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Pakistan braces for influx of refugees

Pakistan is expecting up to one million Afghan refugees in case of an attack

(Keystone)

With the threat of a possible US attack on Afghanistan, Pakistan is preparing for huge influx of Afghan refugees. The United Nations refugee agency has appealed for $252 million to deal with what it says is an impending humanitarian crisis.

Pakistani officials have announced that borders with Afghanistan will remain closed to Afghans without travel documents. However, they said refugees who manage to enter the country illegally will be permitted to stay and looked after.

Bernard Imhasly, a Swiss journalist based in Pakistan, told swissinfo that the policy was aimed at preventing members of the Taliban movement from entering Pakistan.

"The authorities want to make sure no Taliban cross the border among the refugees. That is why we have this paradoxical situation where the border is not officially open, but refugees are able to enter the country illegally."

He described the atmosphere in Pakistan as "apprehensive" with people being constantly on their guard. "There are a lot of police in the streets and many barricades have been put up, particularly around the diplomatic enclaves. This is a constant reminder that things are not ok."

Humanitarian crisis

The United Nations High Commissioner for Refugees (UNHCR) in Pakistan says it is concerned that the border closures could lead to a humanitarian crisis.

Imhasly said aid agencies have no infrastructure left in place in Afghanistan to supervise the distribution of food and other necessary assistance.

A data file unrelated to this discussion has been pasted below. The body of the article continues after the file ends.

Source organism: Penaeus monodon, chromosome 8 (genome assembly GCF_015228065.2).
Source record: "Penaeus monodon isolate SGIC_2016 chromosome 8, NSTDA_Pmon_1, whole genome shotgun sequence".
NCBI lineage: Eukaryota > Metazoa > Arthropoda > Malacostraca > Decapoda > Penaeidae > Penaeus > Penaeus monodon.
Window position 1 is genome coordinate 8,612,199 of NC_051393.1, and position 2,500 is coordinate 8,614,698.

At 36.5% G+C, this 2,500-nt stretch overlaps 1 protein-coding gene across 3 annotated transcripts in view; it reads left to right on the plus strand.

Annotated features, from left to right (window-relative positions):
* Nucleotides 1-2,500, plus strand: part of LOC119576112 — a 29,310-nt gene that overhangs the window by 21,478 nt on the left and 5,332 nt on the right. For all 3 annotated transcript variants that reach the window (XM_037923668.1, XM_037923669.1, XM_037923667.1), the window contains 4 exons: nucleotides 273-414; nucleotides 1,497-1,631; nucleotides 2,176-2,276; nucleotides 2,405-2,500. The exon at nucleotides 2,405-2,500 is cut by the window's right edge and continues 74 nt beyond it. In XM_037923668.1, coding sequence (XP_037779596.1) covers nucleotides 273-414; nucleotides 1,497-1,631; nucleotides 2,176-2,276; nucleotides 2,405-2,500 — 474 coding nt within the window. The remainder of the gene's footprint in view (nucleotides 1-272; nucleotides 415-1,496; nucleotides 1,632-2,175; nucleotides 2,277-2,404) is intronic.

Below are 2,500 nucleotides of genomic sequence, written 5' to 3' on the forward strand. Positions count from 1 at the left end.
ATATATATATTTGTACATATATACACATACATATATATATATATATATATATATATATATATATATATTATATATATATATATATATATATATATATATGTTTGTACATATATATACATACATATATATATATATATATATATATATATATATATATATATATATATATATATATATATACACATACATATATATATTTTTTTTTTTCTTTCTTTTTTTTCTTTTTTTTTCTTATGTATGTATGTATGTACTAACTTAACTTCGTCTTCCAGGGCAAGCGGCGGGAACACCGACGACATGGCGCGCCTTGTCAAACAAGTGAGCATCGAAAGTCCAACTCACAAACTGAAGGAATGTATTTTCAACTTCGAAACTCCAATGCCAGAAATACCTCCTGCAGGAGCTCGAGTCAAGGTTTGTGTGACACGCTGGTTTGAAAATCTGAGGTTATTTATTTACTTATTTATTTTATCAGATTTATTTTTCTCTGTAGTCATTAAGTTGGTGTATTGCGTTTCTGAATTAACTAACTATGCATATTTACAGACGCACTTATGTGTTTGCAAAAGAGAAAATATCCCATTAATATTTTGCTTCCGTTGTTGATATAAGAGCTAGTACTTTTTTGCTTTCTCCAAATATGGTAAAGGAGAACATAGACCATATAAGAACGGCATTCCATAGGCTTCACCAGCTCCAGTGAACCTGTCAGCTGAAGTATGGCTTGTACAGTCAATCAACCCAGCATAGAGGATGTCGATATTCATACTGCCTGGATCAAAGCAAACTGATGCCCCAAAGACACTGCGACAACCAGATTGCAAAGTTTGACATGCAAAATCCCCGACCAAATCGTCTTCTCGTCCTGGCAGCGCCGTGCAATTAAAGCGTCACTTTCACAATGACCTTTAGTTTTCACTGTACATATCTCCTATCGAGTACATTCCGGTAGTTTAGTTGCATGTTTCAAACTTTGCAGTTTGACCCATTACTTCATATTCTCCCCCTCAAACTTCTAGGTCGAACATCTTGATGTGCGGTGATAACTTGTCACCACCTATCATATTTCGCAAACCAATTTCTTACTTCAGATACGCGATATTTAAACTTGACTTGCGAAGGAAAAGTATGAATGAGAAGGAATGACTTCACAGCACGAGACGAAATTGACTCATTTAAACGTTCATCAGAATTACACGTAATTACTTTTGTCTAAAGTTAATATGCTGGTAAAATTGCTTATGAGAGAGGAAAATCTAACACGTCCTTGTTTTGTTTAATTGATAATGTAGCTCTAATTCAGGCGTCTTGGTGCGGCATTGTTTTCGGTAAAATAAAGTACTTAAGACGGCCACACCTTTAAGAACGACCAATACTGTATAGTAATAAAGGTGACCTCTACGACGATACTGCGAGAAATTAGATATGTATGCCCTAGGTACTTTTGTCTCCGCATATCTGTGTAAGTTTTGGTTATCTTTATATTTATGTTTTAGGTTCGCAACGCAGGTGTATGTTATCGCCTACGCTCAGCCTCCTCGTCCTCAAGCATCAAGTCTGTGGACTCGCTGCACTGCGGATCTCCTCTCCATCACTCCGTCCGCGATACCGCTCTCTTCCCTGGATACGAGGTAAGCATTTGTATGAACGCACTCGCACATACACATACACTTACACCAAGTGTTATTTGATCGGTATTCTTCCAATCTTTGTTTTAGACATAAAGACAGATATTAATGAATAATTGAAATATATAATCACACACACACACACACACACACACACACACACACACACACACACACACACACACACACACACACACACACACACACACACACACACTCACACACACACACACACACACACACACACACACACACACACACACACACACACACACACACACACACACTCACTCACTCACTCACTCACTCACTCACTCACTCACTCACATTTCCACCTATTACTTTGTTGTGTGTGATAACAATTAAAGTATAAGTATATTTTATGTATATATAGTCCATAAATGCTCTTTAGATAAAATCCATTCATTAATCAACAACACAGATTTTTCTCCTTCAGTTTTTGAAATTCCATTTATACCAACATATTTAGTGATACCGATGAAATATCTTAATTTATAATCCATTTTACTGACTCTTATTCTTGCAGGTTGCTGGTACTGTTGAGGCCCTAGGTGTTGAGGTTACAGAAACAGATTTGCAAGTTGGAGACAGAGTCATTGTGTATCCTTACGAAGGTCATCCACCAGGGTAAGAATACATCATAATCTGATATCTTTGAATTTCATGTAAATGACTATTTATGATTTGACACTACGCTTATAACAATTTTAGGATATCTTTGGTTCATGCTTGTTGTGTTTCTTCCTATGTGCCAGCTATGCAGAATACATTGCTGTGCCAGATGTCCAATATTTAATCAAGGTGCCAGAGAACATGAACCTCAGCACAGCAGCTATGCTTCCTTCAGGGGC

"We have heard of people looting offices in Kabul and other cities. The people want to lay their hands on as much food as possible, particularly in view of the coming winter," he said.

In Imhasly's view, an attack would lead to a worsening situation in Pakistan. "An attack would lead the refugees to take desperate steps, such as the looting of shops in cities or near the border."

Burden on the economy

There are already 2.5 million refugees in Pakistan which, Imhasly said, puts a huge burden on the economy, not only in terms of financing the camps but also in terms of refugees taking on jobs.

"[The refugees] pick up small jobs and compete on the job market where local Pakistanis lose out as the refugees accept much lower salaries."

The UNHCR has said it needs $252 million in order to cope with the humanitarian situation in Afghanistan and its neighbouring countries. It added that it was expecting up to one million Afghan refugees to flee to Pakistan, 400,000 to Iran, 50,000 to Tajikistan and 50,000 to Turkmenistan.

The High Commissioner for Refugees, Ruud Lubbers, said these figures were based on the worst-case scenario, but that the UNHCR had to be prepared for the worst.

Swiss in Pakistan not worried

The Swiss ambassador to Pakistan, Christian Dunant, told swissinfo that even though people were worried about the situation, he and his Swiss colleagues were not fearful.

"I'm not afraid for myself nor am I afraid for the people around me right now, as nothing extraordinary has happened so far. There is no panic here, only tension," he told swissinfo.

Although most of his diplomatic colleagues have stayed in the Pakistani capital, Islamabad, many Swiss families have left the country, particularly following the closure of a majority of international and foreign schools.

"The people are quite calm and are not really concerned at the moment as nothing special has happened yet," Dunant said.

swissinfo

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